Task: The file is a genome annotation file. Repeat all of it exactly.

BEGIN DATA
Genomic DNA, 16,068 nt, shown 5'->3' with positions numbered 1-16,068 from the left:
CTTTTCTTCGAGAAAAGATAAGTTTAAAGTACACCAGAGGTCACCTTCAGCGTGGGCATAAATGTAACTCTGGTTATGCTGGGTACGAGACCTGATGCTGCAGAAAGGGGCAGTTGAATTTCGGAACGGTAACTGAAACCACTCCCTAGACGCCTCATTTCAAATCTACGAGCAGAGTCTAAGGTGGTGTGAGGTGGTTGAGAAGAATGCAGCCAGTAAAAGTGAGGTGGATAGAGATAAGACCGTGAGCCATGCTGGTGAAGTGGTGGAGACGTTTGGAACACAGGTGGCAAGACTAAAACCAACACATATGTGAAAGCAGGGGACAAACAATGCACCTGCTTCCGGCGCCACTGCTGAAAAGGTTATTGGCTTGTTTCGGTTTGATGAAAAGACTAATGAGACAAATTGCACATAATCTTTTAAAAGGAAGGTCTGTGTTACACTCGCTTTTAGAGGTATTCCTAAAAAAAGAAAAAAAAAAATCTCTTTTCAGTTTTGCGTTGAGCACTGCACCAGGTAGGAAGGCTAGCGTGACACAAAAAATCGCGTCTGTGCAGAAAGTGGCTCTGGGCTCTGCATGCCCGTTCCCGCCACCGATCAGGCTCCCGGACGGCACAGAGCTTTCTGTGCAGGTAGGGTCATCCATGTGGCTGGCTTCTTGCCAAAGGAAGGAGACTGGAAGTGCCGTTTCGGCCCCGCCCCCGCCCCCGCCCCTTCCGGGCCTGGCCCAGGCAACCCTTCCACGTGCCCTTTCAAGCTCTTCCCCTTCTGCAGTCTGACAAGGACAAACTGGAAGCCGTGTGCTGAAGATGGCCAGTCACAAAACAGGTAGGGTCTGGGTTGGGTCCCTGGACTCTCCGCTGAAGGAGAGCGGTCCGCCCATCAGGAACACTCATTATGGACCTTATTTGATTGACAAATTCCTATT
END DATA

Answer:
Genomic DNA, 16,068 nt, shown 5'->3' with positions numbered 1-16,068 from the left:
CTTTTCTTCGAGAAAAGATAAGTTTAAAGTACACCAGAGGTCACCTTCAGCGTGGGCATAAATGTAACTCTGGTTATGCTGGGTACGAGACCTGATGCTGCAGAAAGGGGCAGTTGAATTTCGGAACGGTAACTGAAACCACTCCCTAGACGCCTCATTTCAAATCTACGAGCAGAGTCTAAGGTGGTGTGAGGTGGTTGAGAAGAATGCAGCCAGTAAAAGTGAGGTGGATAGAGATAAGACCGTGAGCCATGCTGGTGAAGTGGTGGAGACGTTTGGAACACAGGTGGCAAGACTAAAACCAACACATATGTGAAAGCAGGGGACAAACAATGCACCTGCTTCCGGCGCCACTGCTGAAAAGGTTATTGGCTTGTTTCGGTTTGATGAAAAGACTAATGAGACAAATTGCACATAATCTTTTAAAAGGAAGGTCTGTGTTACACTCGCTTTTAGAGGTATTCCTAAAAAAAGAAAAAAAAAAATCTCTTTTCAGTTTTGCGTTGAGCACTGCACCAGGTAGGAAGGCTAGCGTGACACAAAAAATCGCGTCTGTGCAGAAAGTGGCTCTGGGCTCTGCATGCCCGTTCCCGCCACCGATCAGGCTCCCGGACGGCACAGAGCTTTCTGTGCAGGTAGGGTCATCCATGTGGCTGGCTTCTTGCCAAAGGAAGGAGACTGGAAGTGCCGTTTCGGCCCCGCCCCCGCCCCCGCCCCTTCCGGGCCTGGCCCAGGCAACCCTTCCACGTGCCCTTTCAAGCTCTTCCCCTTCTGCAGTCTGACAAGGACAAACTGGAAGCCGTGTGCTGAAGATGGCCAGTCACAAAACAGGTAGGGTCTGGGTTGGGTCCCTGGACTCTCCGCTGAAGGAGAGCGGTCCGCCCATCAGGAACACTCATTATGGACCTTATTTGATTGACAAATTCCTATT